The company that purchased the house is 57th Street Mews of Mitchellville, Maryland. They have a history of finding areas of the city that are zoned C-2-A and constructing large and unsightly boxes while seeking variances and zoning relief. One of their colleagues, a real estate consultant who has been quietly obtaining permits for the developer, has this mission statement listed on his website — “This company is designed to consult on land use and development with particular focus to find nuances in DC regulations that govern land use, construction and occupancy of structures in the District.” He finds the overlooked zoning mistakes ignored by the city and gets paid to do so. Genius.
My neighbors and I are increasingly concerned, both with the lack of response from our government officials and the failure of our city to identify this zoning problem in the first place.
We have since received plans from the developer, which I’m attaching with this email. We’re shocked that something like this could be built in our neighborhood as a matter of right.”
This house is located at 4770 Reservoir Road, Northwest. The listing says:
“Incredible contemporary masterpiece designed by famed architect. Expansive main lvl overlooking reservoir, huge LR, DR w/ built-ins, Kitch w/ dual appl, bfast bar & deck. 3BR, 3.5BA w/ sun-filled “oculus” Entertainment Rm, plus den. Fully fin LL w/ Fam rm, stunning library, home gym & sauna/spa room. Walk-out LL to terrace & flat yard. New look!”
“Cinco de Mayo is quickly approaching, and there is no better place to celebrate the 152nd anniversary of Mexico’s marginally important victory over French forces than at El Chucho Cocina Superior!
The anniversary of the Battle of Puebla falls on a Monday this year, but we will be opening for brunch at 11:30 and featuring a special menu of breakfast burritos. We’ll also be offering drink specials during the day including our margarita on tap for $4.50, frozen margaritas for $5.50, and Tecate tallboys for $3.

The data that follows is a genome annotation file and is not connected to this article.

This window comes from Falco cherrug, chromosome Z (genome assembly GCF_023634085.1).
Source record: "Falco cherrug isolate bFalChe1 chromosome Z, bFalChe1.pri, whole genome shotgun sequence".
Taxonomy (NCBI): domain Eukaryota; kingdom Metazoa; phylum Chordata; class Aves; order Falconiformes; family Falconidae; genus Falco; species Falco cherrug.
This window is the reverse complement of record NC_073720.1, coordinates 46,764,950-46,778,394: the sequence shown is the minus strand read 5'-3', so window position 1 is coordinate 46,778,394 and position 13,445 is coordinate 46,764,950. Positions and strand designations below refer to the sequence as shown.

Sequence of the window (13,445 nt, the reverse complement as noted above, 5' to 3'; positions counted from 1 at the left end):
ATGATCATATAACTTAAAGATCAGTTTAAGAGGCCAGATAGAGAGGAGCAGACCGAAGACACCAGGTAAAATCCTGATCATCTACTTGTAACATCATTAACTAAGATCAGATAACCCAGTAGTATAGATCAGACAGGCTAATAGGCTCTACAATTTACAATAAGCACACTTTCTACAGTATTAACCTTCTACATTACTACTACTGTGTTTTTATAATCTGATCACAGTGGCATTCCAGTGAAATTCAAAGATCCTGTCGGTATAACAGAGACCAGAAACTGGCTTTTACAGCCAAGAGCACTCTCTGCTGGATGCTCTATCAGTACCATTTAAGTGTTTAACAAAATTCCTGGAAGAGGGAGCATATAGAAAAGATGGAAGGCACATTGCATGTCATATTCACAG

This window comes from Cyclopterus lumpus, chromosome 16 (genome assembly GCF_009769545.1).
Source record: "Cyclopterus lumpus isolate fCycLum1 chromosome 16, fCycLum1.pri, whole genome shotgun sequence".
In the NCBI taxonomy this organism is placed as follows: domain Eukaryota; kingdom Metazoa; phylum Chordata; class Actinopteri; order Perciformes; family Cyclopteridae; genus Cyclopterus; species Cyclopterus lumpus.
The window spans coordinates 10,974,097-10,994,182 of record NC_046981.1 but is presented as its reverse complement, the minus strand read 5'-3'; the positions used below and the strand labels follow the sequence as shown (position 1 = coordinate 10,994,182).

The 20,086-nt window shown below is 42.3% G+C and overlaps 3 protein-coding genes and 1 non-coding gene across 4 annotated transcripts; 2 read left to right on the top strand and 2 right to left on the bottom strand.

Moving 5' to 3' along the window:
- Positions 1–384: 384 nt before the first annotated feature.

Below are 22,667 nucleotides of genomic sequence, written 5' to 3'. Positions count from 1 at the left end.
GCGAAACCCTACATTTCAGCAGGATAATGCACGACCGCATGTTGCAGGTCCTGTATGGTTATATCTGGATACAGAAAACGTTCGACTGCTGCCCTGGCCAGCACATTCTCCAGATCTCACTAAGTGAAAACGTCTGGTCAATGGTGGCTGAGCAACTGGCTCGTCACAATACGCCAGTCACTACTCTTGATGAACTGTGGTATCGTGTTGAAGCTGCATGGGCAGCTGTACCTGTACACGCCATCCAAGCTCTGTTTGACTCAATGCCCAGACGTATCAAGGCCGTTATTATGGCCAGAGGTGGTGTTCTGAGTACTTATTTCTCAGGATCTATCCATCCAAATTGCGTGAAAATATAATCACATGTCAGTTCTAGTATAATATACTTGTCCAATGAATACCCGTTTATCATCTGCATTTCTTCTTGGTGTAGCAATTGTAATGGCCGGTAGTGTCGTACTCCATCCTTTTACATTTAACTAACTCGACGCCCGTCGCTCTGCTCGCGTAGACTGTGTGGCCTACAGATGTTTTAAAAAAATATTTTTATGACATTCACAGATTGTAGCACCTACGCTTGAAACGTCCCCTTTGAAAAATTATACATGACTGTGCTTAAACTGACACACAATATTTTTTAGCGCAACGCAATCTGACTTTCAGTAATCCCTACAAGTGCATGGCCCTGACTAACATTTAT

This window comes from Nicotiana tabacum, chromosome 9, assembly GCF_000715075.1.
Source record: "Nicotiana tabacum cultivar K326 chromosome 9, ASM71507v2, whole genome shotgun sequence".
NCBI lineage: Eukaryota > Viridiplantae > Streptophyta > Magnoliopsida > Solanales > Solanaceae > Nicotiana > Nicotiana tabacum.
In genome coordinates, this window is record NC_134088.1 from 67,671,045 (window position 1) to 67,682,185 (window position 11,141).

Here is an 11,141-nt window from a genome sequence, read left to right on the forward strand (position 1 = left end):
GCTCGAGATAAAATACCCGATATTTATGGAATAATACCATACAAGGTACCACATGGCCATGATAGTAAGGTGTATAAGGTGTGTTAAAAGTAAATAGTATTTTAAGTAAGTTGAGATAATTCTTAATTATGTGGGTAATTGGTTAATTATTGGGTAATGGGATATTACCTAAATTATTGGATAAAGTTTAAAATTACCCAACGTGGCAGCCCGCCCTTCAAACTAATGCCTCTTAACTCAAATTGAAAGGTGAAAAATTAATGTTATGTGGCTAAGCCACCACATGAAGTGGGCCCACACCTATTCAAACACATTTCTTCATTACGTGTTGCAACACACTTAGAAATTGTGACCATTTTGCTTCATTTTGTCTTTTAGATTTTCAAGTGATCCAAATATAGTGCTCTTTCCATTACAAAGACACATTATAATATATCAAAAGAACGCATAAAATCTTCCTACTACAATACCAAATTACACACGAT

Cinco de Mayo is also the perfect chance to try our new menu of tequila and mezcal flights! In order to make our extensive selection of agave distilled spirits more accessible, we are now offering flights from $12! With five of our nine flights are priced under $20, Cinco de Mayo is the perfect opportunity to celebrate Mexican heritage and enjoy the fruits of agave cultivation.
1825 18th Street, NW
Bar Charley News: Apart from Cinco de Mayo, our sister bar, Bar Charley will be staying open latereffective immediately. The kitchen will stay open until midnight on weekdays and 1 a.m. on Friday and Saturday, and the bar will remain open until 12:30 and 1:30 on weekdays and weekends respectively.“
“Our party features more than 700 lbs of crawfish, unlimited drinks, and live music for 5 hours on the afternoon of Saturday April 26th at Yard’s Park in SE DC (Navy Yard Metro). Our organization puts on crawfish boils nationally to mark the coming of spring, and to gather great people for a good time and worthy cause.”
Saturday, April 26, 2014
2:00pm – 7:00pm
The Yards Park DC
355 Water Street SE, DC
Join us at the Yards Park DC in the Capitol Riverfront for a day of sun, crawfish, and most importantly, fundraising to benefit multiple myeloma cancer research. As always, there will be hundreds of pounds of crawfish, beer, wine and spirits, and live music throughout the day.
Signature cocktails will be served including sweet tea vodka and other tasty delights.